Shares of eclectic luxury retailer Brookstone (NASDAQ:BKST) were trading in the teens last night after the company provided a grim look at its current state of affairs. With comps off by a sharp 10.8% over the past eight weeks and the company now expecting to post a loss of at least $0.20 a share, something's not right here. Can you figure it out?

No, it's not comps. Yes, a double-digit dip appears devastating at first glance, but that came after a 14.5% spike in comps during the same May and June period of 2004. So, as bad as things may seem at the store level, Brookstone is actually selling better today than it was two years ago.

No, it's not the $0.20 to $0.22 projected deficit. This is a seasonal retailer. It's supposed to lose money this time of year, only to make up for it, and then some, with a robust holiday quarter.

Give up? Well, what isn't right is that a stock that closed at $20.10 yesterday was beaten down to $19 after last night's news. Maybe the drubbing could have been expected under normal circumstances, but this stock was set to be taken private in a $20.50-per-share cash offer, as announced back in April.

Should the fundamentals matter for a lame duck? Apparently so. In this case, investors are voting with their feet. Creating a bigger gap between the current price and the eventual buyout price indicates that the market perceives a bigger risk to the completion of this deal -- under the current terms -- than it did before.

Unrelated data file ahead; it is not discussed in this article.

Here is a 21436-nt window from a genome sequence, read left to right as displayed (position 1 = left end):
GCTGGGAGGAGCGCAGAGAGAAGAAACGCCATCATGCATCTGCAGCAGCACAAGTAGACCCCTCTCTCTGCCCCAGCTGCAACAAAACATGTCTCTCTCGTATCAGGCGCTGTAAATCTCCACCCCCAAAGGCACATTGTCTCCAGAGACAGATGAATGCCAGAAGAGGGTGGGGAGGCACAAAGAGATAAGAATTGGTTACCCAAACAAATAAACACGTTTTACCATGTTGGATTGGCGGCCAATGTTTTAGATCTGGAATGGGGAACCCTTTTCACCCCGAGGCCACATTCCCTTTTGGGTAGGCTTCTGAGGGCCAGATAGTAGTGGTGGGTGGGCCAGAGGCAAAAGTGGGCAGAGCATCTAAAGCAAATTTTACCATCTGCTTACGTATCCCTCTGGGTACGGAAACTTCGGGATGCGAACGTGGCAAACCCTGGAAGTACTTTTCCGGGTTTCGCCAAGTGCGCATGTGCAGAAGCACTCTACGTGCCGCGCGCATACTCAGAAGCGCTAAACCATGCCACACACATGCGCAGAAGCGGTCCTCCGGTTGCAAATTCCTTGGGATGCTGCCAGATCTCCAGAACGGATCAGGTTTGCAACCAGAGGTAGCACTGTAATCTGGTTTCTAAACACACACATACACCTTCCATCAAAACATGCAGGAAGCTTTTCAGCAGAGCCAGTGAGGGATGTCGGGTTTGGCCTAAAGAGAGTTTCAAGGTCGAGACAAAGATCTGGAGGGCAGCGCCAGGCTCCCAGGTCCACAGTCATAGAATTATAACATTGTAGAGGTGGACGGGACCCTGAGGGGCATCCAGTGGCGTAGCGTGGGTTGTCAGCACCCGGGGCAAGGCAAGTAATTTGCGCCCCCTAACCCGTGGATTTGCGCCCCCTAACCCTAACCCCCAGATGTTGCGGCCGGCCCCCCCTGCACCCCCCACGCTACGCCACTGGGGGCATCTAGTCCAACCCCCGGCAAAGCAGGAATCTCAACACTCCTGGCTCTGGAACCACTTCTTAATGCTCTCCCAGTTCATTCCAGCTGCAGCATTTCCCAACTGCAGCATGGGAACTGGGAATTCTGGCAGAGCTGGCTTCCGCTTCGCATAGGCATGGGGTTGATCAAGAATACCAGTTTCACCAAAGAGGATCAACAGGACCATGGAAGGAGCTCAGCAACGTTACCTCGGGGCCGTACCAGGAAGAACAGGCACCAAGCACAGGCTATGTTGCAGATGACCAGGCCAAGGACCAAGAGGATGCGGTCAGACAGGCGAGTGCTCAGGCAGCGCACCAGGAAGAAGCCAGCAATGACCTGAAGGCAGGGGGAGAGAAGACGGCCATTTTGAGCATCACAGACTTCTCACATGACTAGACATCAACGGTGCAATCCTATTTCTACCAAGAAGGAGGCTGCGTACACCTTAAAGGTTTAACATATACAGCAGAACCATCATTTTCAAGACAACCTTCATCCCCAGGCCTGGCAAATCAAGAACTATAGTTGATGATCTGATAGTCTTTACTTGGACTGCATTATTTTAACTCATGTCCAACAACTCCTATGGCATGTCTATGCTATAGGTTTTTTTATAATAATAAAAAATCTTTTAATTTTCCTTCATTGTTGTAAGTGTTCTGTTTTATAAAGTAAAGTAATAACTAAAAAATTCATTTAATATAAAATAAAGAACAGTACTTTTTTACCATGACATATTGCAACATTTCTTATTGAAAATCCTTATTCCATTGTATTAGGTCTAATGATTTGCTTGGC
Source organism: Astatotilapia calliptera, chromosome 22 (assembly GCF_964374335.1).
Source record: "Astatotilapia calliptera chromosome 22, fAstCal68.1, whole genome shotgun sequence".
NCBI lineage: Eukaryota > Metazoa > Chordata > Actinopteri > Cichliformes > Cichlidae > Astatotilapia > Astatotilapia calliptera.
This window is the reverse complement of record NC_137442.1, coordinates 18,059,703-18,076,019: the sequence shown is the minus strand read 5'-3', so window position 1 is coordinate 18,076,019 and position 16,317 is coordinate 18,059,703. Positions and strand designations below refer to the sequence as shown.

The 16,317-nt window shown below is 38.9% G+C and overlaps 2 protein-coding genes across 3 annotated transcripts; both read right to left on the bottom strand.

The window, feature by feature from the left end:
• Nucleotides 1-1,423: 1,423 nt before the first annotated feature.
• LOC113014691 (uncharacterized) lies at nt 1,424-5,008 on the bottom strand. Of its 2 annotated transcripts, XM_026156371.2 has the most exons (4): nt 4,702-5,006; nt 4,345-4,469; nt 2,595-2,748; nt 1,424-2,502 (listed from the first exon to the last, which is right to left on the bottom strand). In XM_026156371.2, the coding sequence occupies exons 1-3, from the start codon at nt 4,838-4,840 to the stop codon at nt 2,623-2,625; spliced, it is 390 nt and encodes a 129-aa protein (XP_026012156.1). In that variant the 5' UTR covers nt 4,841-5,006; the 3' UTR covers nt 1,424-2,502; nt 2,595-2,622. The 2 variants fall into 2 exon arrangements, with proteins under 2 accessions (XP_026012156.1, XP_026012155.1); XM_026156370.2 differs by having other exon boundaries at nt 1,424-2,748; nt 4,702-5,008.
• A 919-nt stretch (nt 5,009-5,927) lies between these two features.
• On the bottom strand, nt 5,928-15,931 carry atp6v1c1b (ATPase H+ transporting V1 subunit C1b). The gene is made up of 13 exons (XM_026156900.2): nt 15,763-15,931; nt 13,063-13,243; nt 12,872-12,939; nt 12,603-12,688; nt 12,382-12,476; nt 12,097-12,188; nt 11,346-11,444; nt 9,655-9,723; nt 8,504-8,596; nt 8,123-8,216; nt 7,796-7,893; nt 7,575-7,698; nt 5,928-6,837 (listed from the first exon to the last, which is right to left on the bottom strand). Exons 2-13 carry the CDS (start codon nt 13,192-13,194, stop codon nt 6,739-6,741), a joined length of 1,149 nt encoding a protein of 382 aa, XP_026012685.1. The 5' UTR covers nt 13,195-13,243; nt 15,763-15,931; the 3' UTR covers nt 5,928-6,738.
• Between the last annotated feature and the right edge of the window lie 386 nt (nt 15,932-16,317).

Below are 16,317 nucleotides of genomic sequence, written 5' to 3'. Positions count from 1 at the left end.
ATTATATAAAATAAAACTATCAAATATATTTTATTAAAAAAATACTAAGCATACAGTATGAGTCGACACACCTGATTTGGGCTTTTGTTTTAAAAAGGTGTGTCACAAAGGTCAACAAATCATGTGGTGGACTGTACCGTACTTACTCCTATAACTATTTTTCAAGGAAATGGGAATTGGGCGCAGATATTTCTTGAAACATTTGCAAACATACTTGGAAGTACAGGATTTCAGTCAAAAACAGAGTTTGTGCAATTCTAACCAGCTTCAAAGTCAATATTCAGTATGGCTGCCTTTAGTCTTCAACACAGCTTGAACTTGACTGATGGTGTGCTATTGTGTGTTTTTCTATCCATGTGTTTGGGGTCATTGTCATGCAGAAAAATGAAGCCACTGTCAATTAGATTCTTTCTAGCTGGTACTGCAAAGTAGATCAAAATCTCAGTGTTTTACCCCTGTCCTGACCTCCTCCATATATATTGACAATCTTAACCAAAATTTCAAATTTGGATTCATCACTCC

Brookstone's shares were at $15.60 when the buyout was first announced. If this deal falls through, it could get ugly now that Brookstone is in sorrier shape than it was back then.

After a healthy fiscal 2004 showing, the retailer has stumbled this year. Its closest match in the retail space, Sharper Image (NASDAQ:SHRP), has also fallen out of favor with its underperformance lately.

It's hard to pinpoint exactly why this is happening. While Sharper Image's focus is more on electronic gadgets for the home and Brookstone often leans toward travel and outdoors products, an improving economy should be the time to shine for these stores that cater to relatively affluent males.

Brookstone is also looking to unload its smaller Gardeners Eden concept, which was operating at a loss. That may seem like an odd announcement, especially since the potential buyer should be making that kind of call.

What's an investor to do? Maybe you should follow the example that Brookstone and Sharper Image shoppers have set lately: Just gawk and fiddle with the merchandise without plunking down your hard-earned money.

Other headlines that may catch your window-shopping interest:

Longtime Fool contributor Rick Munarriz has done a fair deal of window shopping at Brookstone but can't recall ever actually buying anything there. He does not own shares in any of the companies mentioned in this story. The Fool has a disclosure policy. He is also part of the Rule Breakers newsletter research team, seeking out tomorrow's ultimate growth stocks a day early.